The conference consisted of two sessions:
• The morning session focused on reviewing the situation on the European construction markets in 2015-2017.
EUROCONSTRUCT economists reviewed the consequences of recent changes of macroeconomic and financial situation in the world and updated their analysis and projections. They presented possible scenarios of the development of European construction sectors: residential, municipal, business and infrastructure.
• During the afternoon session, special topics was presented.
As a consequence of the adoption of new directives concerning procurement by the Council of the European Union at on February 11, 2014 national public procurement rules, including those for construction works, will be standardized and significantly altered in the next two years. These changes will have an influence on terms and conditions and the way public funds are spent on construction projects within the framework of the New Financial Framework 2014-2020. Construction investment in the next few years should increase because of implementation of the Juncker’s plan.
Improvement in economy will boost improvement in construction
In 2014 there was a break of the recession trends in the European economy. The main reasons for economic recovery were the decline in the oil prices and the considerably weaker Euro, as well as remaining low interest rates for financing. Comparing to the downfall of GDP in, respectively, 9 and 6 countries of EUROCONSTRUCT in 2012 and 2013, there was noted a downfall in only one country of EC in 2014 – namely Italy. In the line with the last projection, no negative changes in GDP growth are expected in all EUROCONSTRUCT countries in 2015-2017.
According to the EUROCONSTRUCT Summer forecast for the year 2015, we expect an increase by 1.8 % in the area of 19 countries of EUROCONSTRUCT, i.e. by 0.3 per cent points higher than in the forecast before 6 months. For 2016 and 2017, the EUROCONSTRUCT forecasts a growth of 2 % and 1.7%, respectively. As a result of the clear signals of improvement in the European economy, the improvement in the construction industry in the EUROCONSTRUCT area is expected after 7 years of crisis and stagnation. As a result of the clear signals of improvement in the European economy, the improvement in the construction industry in the EUROCONSTRUCT area is expected after 7 years of crisis and stagnation. The slowdown of activity in the construction in Europe lasted longer than in the other sectors of economy. The construction output peaked in first half of 2008, after which the substantial falls in the activity were recorded, reaching the lowest level in February 2010, two years after the initial downturn.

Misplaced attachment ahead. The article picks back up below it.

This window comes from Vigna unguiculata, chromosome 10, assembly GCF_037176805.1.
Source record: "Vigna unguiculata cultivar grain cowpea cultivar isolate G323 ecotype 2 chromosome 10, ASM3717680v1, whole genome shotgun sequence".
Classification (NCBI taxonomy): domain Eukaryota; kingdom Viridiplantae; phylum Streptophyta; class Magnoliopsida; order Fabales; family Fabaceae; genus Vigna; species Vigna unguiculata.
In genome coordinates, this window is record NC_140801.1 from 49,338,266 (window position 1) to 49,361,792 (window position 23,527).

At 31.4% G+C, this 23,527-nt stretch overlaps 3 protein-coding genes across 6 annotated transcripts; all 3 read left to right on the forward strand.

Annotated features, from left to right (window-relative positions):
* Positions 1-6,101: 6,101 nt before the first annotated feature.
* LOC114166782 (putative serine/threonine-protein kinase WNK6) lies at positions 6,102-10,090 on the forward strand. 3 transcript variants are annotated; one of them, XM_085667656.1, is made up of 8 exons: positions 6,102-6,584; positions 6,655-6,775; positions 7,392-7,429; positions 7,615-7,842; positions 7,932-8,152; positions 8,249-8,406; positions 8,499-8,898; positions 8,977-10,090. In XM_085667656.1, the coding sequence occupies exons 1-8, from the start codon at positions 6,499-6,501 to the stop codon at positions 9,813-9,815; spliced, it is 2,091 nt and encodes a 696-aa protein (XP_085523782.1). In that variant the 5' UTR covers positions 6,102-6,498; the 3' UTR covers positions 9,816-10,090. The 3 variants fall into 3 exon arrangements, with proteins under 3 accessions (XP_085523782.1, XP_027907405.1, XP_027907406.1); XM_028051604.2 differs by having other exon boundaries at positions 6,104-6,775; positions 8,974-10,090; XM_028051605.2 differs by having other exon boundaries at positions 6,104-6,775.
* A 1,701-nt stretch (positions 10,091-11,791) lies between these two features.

Between first half of 2008 and first half of 2010, the index of production for construction fell by almost 20 % in total, deteriorating to a level not seen since the first half of 1999. From this lowest point at the beginning of 2010, the construction output remained relatively stable until September 2011. Despite a period of relatively unchanged levels of activity during most of 2010 and 2011, the index of production for construction has fell during most of 2012. The remainder of 2013 and 2014 was a period when the construction activity fluctuated but generally followed an upward path.
Within the total structure of the construction output in 19 EC countries, the residential construction accounted for around 46% of the total activity, with a figure of 590 billion Euro (new construction: 18%, renovation and maintenance: 27.5%). In 2006, prior to the financial crisis, this share amounted to over 48%. The non-residential construc¬tion amounted to 29% in 2014, with a figure of 425 billion Euro. Civil engineering, both investments and maintenance, make up the remaining 25%. R&M activity represents half of the total construction output, with the highest level in Italy (73% in 2014) followed by Germany and Denmark (about 64% in 2014), France (51%). On the other hand, in the countries of Central and Eastern Europe in total construction output dominates new construction, with at the highest level in Slovak Republic (71% in 2014), followed by Poland (69% in 2014).